Even though it should not be, leading, managing, and governing a family business is arguably different. Personality traits aside, glass half full or half empty, the operations of family businesses – mom and pops or multinationals – are different from other business structures.

Davis’ articles give reflection to the strengths and capacity of family businesses. The Blue Grotto team has been lucky enough to work with several family-owned and operated businesses. One of the things that fascinates me most about family businesses is that even though, generationally, family members’ perspective – on the business, their industry, innovation, and the changes in things like social media – may be radically different, they share in a commitment to the success of their company and the personal responsibility for the health and livelihoods of their employees, their customers, their vendors, and even the communities in which they operate.

Thank you, to HBS and John Davis for continuing to highlight those strengths and opportunities of family business leaders.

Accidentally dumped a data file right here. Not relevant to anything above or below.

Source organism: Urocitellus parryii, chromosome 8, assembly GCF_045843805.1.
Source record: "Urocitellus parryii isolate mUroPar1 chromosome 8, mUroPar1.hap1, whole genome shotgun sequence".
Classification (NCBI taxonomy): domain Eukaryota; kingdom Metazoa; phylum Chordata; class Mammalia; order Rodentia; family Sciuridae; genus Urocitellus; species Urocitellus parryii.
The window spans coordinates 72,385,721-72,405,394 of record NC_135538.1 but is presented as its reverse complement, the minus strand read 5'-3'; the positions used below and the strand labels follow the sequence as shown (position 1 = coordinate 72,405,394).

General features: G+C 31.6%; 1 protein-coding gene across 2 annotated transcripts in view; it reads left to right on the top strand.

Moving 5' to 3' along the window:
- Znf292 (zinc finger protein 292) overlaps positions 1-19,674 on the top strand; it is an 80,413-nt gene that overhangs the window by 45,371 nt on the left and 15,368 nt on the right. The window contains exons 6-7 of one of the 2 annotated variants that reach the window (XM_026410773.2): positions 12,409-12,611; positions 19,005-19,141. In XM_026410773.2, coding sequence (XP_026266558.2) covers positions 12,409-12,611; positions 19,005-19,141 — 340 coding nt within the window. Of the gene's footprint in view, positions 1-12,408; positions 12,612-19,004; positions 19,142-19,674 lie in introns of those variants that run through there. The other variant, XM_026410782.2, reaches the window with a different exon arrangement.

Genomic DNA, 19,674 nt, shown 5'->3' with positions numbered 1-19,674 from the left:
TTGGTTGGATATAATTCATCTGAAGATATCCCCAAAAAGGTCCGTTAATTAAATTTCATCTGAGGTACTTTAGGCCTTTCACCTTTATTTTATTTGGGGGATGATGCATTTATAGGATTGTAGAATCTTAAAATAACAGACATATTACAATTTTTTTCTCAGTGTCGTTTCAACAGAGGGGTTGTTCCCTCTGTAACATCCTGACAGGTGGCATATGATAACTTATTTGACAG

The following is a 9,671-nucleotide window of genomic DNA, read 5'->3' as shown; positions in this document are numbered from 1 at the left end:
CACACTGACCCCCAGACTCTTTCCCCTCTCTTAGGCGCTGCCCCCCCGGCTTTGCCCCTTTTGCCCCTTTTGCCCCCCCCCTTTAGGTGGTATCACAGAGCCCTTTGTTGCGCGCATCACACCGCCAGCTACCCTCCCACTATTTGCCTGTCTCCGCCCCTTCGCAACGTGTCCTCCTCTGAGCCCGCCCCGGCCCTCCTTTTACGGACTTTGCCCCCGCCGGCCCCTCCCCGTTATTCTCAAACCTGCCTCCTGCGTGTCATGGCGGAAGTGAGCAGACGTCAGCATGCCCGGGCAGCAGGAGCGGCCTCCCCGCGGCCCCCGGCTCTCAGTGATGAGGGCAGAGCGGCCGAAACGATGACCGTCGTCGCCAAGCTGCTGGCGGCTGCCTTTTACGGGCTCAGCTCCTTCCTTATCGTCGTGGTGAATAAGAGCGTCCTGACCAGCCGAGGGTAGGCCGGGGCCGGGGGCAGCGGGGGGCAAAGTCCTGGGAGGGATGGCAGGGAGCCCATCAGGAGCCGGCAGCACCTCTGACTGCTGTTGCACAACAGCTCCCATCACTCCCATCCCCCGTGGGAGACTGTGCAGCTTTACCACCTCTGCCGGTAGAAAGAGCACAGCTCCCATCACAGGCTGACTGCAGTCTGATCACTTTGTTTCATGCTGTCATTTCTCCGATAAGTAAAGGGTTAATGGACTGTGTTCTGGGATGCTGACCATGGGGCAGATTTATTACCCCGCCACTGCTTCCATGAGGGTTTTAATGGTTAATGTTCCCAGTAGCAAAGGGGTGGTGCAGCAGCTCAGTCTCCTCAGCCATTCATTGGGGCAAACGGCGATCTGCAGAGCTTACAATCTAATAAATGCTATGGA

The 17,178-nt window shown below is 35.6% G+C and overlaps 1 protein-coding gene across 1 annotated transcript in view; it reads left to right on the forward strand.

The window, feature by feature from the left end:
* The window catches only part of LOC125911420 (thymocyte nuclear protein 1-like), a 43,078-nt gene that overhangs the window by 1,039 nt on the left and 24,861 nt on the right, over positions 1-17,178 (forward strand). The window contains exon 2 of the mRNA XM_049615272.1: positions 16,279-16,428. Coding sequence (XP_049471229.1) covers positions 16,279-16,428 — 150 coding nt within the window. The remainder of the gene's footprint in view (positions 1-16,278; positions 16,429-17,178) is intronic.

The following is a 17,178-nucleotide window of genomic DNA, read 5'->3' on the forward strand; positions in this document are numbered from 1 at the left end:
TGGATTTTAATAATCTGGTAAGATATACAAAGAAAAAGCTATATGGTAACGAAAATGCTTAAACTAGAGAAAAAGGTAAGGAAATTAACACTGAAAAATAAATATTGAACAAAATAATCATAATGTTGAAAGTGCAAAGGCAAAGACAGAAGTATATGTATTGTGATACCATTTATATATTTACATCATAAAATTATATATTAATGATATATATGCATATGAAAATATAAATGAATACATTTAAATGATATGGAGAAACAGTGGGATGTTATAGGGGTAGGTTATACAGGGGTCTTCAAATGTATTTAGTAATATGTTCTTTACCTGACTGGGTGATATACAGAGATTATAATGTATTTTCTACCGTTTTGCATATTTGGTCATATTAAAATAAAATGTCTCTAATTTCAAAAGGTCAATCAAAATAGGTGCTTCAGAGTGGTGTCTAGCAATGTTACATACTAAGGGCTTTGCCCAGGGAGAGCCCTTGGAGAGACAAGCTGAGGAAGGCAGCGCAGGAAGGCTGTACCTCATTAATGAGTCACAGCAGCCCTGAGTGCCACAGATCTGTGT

A link to the Pessimism versus Optimism article: http://hbswk.hbs.edu/item/7513.html

I, myself, am a product of family businesses.

My grandfather, George Hammond,

founded St. Paul-based Awards By Hammond

more than 60 years ago.
Email me with your perspectives on the nuanced styles of family business leaders.

As a matter of disclosure, I, myself, am the product of family business leadership. Many generations of my family have served as sole proprietors, opened new businesses, and turned struggling businesses around. And optimism is met with pessimism in any family J.

Yvonne Hundshamer
President, Blue Grotto Inc.